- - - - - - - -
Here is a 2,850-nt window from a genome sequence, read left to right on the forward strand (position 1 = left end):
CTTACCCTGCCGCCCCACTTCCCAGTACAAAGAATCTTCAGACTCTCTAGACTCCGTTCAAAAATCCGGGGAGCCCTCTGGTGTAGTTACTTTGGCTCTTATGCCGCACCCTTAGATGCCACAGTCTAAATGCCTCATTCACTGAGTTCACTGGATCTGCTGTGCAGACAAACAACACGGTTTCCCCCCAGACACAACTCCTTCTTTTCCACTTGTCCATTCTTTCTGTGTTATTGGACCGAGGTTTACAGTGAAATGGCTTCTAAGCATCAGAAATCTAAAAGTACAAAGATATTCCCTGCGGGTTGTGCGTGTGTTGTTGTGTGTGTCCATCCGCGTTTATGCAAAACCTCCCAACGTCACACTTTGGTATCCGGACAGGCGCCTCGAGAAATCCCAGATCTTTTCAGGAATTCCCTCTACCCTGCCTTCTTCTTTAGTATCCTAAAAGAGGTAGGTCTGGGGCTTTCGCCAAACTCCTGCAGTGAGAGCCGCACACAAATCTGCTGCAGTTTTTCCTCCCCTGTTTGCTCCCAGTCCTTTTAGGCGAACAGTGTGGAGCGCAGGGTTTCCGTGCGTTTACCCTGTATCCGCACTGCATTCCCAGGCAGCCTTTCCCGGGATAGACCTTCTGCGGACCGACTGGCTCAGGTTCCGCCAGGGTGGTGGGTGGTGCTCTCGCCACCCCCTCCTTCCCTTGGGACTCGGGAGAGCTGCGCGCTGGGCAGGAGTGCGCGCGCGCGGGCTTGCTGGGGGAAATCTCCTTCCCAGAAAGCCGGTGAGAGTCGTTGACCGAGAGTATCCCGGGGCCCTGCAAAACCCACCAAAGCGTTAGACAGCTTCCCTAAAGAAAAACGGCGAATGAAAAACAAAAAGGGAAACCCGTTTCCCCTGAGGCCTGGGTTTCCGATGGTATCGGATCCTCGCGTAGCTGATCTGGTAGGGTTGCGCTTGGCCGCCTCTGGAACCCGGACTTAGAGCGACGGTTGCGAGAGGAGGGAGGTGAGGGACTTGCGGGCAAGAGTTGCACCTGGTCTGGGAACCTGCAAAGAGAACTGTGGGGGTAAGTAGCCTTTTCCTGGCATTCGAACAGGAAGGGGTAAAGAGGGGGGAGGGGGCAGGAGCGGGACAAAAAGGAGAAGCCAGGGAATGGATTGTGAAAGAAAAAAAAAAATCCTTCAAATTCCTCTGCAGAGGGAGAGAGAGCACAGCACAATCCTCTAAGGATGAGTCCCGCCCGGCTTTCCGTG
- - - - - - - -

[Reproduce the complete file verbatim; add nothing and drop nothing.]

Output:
Here is a 2,850-nt window from a genome sequence, read left to right on the forward strand (position 1 = left end):
CTTACCCTGCCGCCCCACTTCCCAGTACAAAGAATCTTCAGACTCTCTAGACTCCGTTCAAAAATCCGGGGAGCCCTCTGGTGTAGTTACTTTGGCTCTTATGCCGCACCCTTAGATGCCACAGTCTAAATGCCTCATTCACTGAGTTCACTGGATCTGCTGTGCAGACAAACAACACGGTTTCCCCCCAGACACAACTCCTTCTTTTCCACTTGTCCATTCTTTCTGTGTTATTGGACCGAGGTTTACAGTGAAATGGCTTCTAAGCATCAGAAATCTAAAAGTACAAAGATATTCCCTGCGGGTTGTGCGTGTGTTGTTGTGTGTGTCCATCCGCGTTTATGCAAAACCTCCCAACGTCACACTTTGGTATCCGGACAGGCGCCTCGAGAAATCCCAGATCTTTTCAGGAATTCCCTCTACCCTGCCTTCTTCTTTAGTATCCTAAAAGAGGTAGGTCTGGGGCTTTCGCCAAACTCCTGCAGTGAGAGCCGCACACAAATCTGCTGCAGTTTTTCCTCCCCTGTTTGCTCCCAGTCCTTTTAGGCGAACAGTGTGGAGCGCAGGGTTTCCGTGCGTTTACCCTGTATCCGCACTGCATTCCCAGGCAGCCTTTCCCGGGATAGACCTTCTGCGGACCGACTGGCTCAGGTTCCGCCAGGGTGGTGGGTGGTGCTCTCGCCACCCCCTCCTTCCCTTGGGACTCGGGAGAGCTGCGCGCTGGGCAGGAGTGCGCGCGCGCGGGCTTGCTGGGGGAAATCTCCTTCCCAGAAAGCCGGTGAGAGTCGTTGACCGAGAGTATCCCGGGGCCCTGCAAAACCCACCAAAGCGTTAGACAGCTTCCCTAAAGAAAAACGGCGAATGAAAAACAAAAAGGGAAACCCGTTTCCCCTGAGGCCTGGGTTTCCGATGGTATCGGATCCTCGCGTAGCTGATCTGGTAGGGTTGCGCTTGGCCGCCTCTGGAACCCGGACTTAGAGCGACGGTTGCGAGAGGAGGGAGGTGAGGGACTTGCGGGCAAGAGTTGCACCTGGTCTGGGAACCTGCAAAGAGAACTGTGGGGGTAAGTAGCCTTTTCCTGGCATTCGAACAGGAAGGGGTAAAGAGGGGGGAGGGGGCAGGAGCGGGACAAAAAGGAGAAGCCAGGGAATGGATTGTGAAAGAAAAAAAAAAATCCTTCAAATTCCTCTGCAGAGGGAGAGAGAGCACAGCACAATCCTCTAAGGATGAGTCCCGCCCGGCTTTCCGTG